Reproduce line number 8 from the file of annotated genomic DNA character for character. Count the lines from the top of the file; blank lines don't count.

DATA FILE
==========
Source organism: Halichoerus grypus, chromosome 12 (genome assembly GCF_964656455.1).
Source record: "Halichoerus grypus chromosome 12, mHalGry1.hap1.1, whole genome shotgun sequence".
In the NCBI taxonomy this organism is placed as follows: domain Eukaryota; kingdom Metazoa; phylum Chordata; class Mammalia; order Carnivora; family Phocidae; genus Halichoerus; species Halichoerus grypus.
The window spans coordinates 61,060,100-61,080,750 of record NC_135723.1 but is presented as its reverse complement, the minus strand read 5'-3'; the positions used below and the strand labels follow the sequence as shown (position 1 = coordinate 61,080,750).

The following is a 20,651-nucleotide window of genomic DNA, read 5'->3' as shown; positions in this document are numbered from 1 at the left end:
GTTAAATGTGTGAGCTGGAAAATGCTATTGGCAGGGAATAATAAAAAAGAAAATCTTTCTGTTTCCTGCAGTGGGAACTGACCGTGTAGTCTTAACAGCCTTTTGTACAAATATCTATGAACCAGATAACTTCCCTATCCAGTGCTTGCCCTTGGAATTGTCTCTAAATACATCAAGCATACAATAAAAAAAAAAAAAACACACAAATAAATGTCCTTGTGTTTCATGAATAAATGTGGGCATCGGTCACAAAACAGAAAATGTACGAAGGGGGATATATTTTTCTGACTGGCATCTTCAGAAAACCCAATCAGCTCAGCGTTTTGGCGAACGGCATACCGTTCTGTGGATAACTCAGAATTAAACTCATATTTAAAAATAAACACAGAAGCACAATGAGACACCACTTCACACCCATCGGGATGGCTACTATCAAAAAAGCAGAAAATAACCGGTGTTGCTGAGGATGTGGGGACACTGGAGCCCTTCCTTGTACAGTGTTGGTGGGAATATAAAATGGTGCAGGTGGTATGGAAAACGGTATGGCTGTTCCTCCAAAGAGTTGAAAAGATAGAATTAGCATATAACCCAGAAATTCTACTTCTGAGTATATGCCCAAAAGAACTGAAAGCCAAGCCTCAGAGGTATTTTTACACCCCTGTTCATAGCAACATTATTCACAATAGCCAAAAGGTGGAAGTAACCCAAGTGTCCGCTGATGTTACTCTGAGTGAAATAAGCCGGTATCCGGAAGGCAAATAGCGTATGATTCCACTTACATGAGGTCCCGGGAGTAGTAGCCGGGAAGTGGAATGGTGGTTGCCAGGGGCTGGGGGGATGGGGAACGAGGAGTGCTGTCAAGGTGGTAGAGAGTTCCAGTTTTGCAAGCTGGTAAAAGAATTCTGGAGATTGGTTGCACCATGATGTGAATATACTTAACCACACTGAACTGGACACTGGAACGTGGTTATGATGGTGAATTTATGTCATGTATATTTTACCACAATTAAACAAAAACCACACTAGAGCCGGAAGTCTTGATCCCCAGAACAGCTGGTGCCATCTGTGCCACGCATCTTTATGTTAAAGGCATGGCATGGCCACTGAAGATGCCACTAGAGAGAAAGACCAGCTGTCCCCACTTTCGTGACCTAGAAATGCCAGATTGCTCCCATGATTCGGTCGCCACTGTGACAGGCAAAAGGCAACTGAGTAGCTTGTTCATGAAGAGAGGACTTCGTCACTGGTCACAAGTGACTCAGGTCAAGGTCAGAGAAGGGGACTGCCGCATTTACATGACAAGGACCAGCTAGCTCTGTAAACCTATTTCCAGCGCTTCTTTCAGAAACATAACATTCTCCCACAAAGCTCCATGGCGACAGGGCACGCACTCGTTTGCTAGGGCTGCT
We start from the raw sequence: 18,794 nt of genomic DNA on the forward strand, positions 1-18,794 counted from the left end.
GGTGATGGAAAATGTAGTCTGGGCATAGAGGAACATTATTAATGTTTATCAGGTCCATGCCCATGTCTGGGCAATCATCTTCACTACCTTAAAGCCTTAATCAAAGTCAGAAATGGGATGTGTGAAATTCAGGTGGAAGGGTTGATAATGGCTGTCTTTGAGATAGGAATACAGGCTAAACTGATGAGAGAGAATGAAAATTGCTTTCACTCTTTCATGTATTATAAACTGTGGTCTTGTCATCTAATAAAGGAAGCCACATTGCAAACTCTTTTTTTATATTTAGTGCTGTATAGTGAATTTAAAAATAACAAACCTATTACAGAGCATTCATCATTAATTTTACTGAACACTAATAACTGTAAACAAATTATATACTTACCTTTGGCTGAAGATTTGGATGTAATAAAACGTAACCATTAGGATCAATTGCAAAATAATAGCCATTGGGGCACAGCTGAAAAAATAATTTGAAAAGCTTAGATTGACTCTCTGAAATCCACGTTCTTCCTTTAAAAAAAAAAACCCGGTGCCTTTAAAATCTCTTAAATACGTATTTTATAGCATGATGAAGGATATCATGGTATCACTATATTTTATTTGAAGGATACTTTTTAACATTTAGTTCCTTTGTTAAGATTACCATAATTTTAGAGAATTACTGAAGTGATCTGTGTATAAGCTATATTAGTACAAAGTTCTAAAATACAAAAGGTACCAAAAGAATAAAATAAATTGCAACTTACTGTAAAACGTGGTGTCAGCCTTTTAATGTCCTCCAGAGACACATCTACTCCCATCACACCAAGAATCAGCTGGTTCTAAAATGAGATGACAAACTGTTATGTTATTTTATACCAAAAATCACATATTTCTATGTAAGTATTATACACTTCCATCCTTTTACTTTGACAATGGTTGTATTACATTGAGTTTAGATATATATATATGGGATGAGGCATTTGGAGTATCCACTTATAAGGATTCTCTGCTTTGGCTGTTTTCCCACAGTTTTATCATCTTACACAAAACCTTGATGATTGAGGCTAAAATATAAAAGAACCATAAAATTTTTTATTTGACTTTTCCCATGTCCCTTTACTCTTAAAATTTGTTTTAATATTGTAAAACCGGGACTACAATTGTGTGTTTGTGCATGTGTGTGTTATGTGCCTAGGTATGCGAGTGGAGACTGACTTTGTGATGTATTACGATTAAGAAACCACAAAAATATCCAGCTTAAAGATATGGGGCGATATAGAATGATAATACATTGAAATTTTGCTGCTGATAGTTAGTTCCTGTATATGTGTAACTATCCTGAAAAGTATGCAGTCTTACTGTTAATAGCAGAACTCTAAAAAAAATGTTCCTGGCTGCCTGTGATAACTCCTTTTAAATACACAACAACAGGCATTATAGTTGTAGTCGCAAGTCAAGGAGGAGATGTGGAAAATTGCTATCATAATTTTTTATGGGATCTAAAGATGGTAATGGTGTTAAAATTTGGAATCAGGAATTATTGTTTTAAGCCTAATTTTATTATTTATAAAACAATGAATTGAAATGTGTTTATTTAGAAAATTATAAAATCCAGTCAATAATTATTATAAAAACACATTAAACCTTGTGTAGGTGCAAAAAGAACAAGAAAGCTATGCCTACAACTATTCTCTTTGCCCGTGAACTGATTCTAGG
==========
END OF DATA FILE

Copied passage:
GGTGATGGAAAATGTAGTCTGGGCATAGAGGAACATTATTAATGTTTATCAGGTCCATGCCCATGTCTGGGCAATCATCTTCACTACCTTAAAGCCTTAATCAAAGTCAGAAATGGGATGTGTGAAATTCAGGTGGAAGGGTTGATAATGGCTGTCTTTGAGATAGGAATACAGGCTAAACTGATGAGAGAGAATGAAAATTGCTTTCACTCTTTCATGTATTATAAACTGTGGTCTTGTCATCTAATAAAGGAAGCCACATTGCAAACTCTTTTTTTATATTTAGTGCTGTATAGTGAATTTAAAAATAACAAACCTATTACAGAGCATTCATCATTAATTTTACTGAACACTAATAACTGTAAACAAATTATATACTTACCTTTGGCTGAAGATTTGGATGTAATAAAACGTAACCATTAGGATCAATTGCAAAATAATAGCCATTGGGGCACAGCTGAAAAAATAATTTGAAAAGCTTAGATTGACTCTCTGAAATCCACGTTCTTCCTTTAAAAAAAAAAACCCGGTGCCTTTAAAATCTCTTAAATACGTATTTTATAGCATGATGAAGGATATCATGGTATCACTATATTTTATTTGAAGGATACTTTTTAACATTTAGTTCCTTTGTTAAGATTACCATAATTTTAGAGAATTACTGAAGTGATCTGTGTATAAGCTATATTAGTACAAAGTTCTAAAATACAAAAGGTACCAAAAGAATAAAATAAATTGCAACTTACTGTAAAACGTGGTGTCAGCCTTTTAATGTCCTCCAGAGACACATCTACTCCCATCACACCAAGAATCAGCTGGTTCTAAAATGAGATGACAAACTGTTATGTTATTTTATACCAAAAATCACATATTTCTATGTAAGTATTATACACTTCCATCCTTTTACTTTGACAATGGTTGTATTACATTGAGTTTAGATATATATATATGGGATGAGGCATTTGGAGTATCCACTTATAAGGATTCTCTGCTTTGGCTGTTTTCCCACAGTTTTATCATCTTACACAAAACCTTGATGATTGAGGCTAAAATATAAAAGAACCATAAAATTTTTTATTTGACTTTTCCCATGTCCCTTTACTCTTAAAATTTGTTTTAATATTGTAAAACCGGGACTACAATTGTGTGTTTGTGCATGTGTGTGTTATGTGCCTAGGTATGCGAGTGGAGACTGACTTTGTGATGTATTACGATTAAGAAACCACAAAAATATCCAGCTTAAAGATATGGGGCGATATAGAATGATAATACATTGAAATTTTGCTGCTGATAGTTAGTTCCTGTATATGTGTAACTATCCTGAAAAGTATGCAGTCTTACTGTTAATAGCAGAACTCTAAAAAAAATGTTCCTGGCTGCCTGTGATAACTCCTTTTAAATACACAACAACAGGCATTATAGTTGTAGTCGCAAGTCAAGGAGGAGATGTGGAAAATTGCTATCATAATTTTTTATGGGATCTAAAGATGGTAATGGTGTTAAAATTTGGAATCAGGAATTATTGTTTTAAGCCTAATTTTATTATTTATAAAACAATGAATTGAAATGTGTTTATTTAGAAAATTATAAAATCCAGTCAATAATTATTATAAAAACACATTAAACCTTGTGTAGGTGCAAAAAGAACAAGAAAGCTATGCCTACAACTATTCTCTTTGCCCGTGAACTGATTCTAGG